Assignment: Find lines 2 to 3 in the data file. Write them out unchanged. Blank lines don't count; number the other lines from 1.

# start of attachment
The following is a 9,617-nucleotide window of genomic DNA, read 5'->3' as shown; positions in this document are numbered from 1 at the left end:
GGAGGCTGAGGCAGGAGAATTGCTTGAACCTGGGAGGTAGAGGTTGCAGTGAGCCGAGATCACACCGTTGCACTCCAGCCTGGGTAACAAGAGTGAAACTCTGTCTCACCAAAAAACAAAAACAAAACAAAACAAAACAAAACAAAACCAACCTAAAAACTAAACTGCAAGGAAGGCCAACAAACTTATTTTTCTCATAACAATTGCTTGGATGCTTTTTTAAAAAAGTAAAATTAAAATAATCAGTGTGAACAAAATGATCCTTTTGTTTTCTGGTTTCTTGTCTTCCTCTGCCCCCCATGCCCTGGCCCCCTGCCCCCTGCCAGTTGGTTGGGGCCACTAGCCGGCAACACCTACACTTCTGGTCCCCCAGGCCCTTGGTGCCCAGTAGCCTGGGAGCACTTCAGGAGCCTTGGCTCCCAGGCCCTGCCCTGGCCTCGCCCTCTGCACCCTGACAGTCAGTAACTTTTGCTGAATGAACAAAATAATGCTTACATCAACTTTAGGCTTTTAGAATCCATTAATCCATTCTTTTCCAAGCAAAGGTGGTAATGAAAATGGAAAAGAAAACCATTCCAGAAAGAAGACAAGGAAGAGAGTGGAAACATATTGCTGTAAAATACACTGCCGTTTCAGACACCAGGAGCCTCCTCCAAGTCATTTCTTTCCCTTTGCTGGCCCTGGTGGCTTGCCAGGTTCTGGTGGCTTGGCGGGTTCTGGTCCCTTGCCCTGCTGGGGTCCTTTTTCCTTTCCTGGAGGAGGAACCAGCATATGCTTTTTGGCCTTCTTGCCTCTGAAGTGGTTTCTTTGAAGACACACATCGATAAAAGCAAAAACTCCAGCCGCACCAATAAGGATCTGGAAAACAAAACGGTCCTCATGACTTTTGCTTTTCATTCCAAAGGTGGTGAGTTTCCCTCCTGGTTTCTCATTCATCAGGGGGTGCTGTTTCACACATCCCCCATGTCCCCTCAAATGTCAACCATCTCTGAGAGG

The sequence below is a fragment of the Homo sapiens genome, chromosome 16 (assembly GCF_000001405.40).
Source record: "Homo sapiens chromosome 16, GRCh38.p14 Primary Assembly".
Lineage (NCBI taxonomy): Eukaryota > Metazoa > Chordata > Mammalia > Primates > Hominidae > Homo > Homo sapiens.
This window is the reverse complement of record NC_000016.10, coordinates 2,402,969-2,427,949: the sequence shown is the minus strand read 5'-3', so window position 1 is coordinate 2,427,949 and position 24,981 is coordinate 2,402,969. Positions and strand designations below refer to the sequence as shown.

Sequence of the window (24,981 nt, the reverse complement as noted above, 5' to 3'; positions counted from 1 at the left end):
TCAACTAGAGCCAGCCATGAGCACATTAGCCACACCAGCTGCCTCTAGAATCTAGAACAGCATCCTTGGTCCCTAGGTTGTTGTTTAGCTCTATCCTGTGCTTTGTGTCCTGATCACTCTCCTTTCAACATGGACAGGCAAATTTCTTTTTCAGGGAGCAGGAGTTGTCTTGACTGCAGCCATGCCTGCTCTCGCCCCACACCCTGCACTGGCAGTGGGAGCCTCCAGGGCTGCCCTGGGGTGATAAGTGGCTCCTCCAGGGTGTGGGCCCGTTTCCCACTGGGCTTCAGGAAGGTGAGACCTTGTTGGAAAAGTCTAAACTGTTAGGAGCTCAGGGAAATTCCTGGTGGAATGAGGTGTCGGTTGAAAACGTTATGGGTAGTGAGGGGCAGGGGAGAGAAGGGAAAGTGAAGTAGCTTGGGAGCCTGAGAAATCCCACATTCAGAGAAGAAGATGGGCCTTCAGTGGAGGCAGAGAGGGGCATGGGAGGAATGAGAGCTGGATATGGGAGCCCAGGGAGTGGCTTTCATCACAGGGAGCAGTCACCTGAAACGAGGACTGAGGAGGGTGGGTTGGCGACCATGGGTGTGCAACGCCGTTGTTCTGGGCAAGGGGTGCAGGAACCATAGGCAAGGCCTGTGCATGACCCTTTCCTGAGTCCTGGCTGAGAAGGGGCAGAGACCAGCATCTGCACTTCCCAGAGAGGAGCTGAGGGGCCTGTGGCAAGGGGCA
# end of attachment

GGAGGCTGAGGCAGGAGAATTGCTTGAACCTGGGAGGTAGAGGTTGCAGTGAGCCGAGATCACACCGTTGCACTCCAGCCTGGGTAACAAGAGTGAAACTCTGTCTCACCAAAAAACAAAAACAAAACAAAACAAAACAAAACAAAACCAACCTAAAAACTAAACTGCAAGGAAGGCCAACAAACTTATTTTTCTCATAACAATTGCTTGGATGCTTTTTTAAAAAAGTAAAATTAAAATAATCAGTGTGAACAAAATGATCCTTTTGTTTTCTGGTTTCTTGTCTTCCTCTGCCCCCCATGCCCTGGCCCCCTGCCCCCTGCCAGTTGGTTGGGGCCACTAGCCGGCAACACCTACACTTCTGGTCCCCCAGGCCCTTGGTGCCCAGTAGCCTGGGAGCACTTCAGGAGCCTTGGCTCCCAGGCCCTGCCCTGGCCTCGCCCTCTGCACCCTGACAGTCAGTAACTTTTGCTGAATGAACAAAATAATGCTTACATCAACTTTAGGCTTTTAGAATCCATTAATCCATTCTTTTCCAAGCAAAGGTGGTAATGAAAATGGAAAAGAAAACCATTCCAGAAAGAAGACAAGGAAGAGAGTGGAAACATATTGCTGTAAAATACACTGCCGTTTCAGACACCAGGAGCCTCCTCCAAGTCATTTCTTTCCCTTTGCTGGCCCTGGTGGCTTGCCAGGTTCTGGTGGCTTGGCGGGTTCTGGTCCCTTGCCCTGCTGGGGTCCTTTTTCCTTTCCTGGAGGAGGAACCAGCATATGCTTTTTGGCCTTCTTGCCTCTGAAGTGGTTTCTTTGAAGACACACATCGATAAAAGCAAAAACTCCAGCCGCACCAATAAGGATCTGGAAAACAAAACGGTCCTCATGACTTTTGCTTTTCATTCCAAAGGTGGTGAGTTTCCCTCCTGGTTTCTCATTCATCAGGGGGTGCTGTTTCACACATCCCCCATGTCCCCTCAAATGTCAACCATCTCTGAGAGG

The sequence below is a fragment of the Homo sapiens genome, chromosome 16 (assembly GCF_000001405.40).